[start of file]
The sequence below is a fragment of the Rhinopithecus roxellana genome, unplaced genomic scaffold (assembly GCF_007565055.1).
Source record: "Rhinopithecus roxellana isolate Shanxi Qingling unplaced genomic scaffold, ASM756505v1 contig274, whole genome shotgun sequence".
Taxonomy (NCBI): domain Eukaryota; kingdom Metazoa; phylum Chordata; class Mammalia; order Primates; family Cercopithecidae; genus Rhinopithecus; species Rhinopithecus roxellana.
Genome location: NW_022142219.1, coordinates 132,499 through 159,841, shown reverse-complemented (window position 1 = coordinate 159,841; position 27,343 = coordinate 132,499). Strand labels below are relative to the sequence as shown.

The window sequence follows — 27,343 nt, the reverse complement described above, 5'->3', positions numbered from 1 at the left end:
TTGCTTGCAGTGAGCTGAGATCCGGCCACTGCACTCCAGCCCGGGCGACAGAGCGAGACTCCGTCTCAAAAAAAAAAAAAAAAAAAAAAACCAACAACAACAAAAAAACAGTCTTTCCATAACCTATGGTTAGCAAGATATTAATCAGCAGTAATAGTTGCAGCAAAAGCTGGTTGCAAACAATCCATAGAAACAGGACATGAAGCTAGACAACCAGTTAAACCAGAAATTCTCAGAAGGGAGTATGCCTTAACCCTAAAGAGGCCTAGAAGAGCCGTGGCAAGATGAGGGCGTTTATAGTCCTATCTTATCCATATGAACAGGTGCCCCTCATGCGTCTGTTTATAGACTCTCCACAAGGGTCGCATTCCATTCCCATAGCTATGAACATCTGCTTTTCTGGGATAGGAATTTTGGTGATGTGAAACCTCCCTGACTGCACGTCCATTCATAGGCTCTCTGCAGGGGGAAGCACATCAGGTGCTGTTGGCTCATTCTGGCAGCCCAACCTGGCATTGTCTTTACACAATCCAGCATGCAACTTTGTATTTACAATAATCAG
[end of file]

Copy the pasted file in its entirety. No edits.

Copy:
The sequence below is a fragment of the Rhinopithecus roxellana genome, unplaced genomic scaffold (assembly GCF_007565055.1).
Source record: "Rhinopithecus roxellana isolate Shanxi Qingling unplaced genomic scaffold, ASM756505v1 contig274, whole genome shotgun sequence".
Taxonomy (NCBI): domain Eukaryota; kingdom Metazoa; phylum Chordata; class Mammalia; order Primates; family Cercopithecidae; genus Rhinopithecus; species Rhinopithecus roxellana.
Genome location: NW_022142219.1, coordinates 132,499 through 159,841, shown reverse-complemented (window position 1 = coordinate 159,841; position 27,343 = coordinate 132,499). Strand labels below are relative to the sequence as shown.

The window sequence follows — 27,343 nt, the reverse complement described above, 5'->3', positions numbered from 1 at the left end:
TTGCTTGCAGTGAGCTGAGATCCGGCCACTGCACTCCAGCCCGGGCGACAGAGCGAGACTCCGTCTCAAAAAAAAAAAAAAAAAAAAAAACCAACAACAACAAAAAAACAGTCTTTCCATAACCTATGGTTAGCAAGATATTAATCAGCAGTAATAGTTGCAGCAAAAGCTGGTTGCAAACAATCCATAGAAACAGGACATGAAGCTAGACAACCAGTTAAACCAGAAATTCTCAGAAGGGAGTATGCCTTAACCCTAAAGAGGCCTAGAAGAGCCGTGGCAAGATGAGGGCGTTTATAGTCCTATCTTATCCATATGAACAGGTGCCCCTCATGCGTCTGTTTATAGACTCTCCACAAGGGTCGCATTCCATTCCCATAGCTATGAACATCTGCTTTTCTGGGATAGGAATTTTGGTGATGTGAAACCTCCCTGACTGCACGTCCATTCATAGGCTCTCTGCAGGGGGAAGCACATCAGGTGCTGTTGGCTCATTCTGGCAGCCCAACCTGGCATTGTCTTTACACAATCCAGCATGCAACTTTGTATTTACAATAATCAG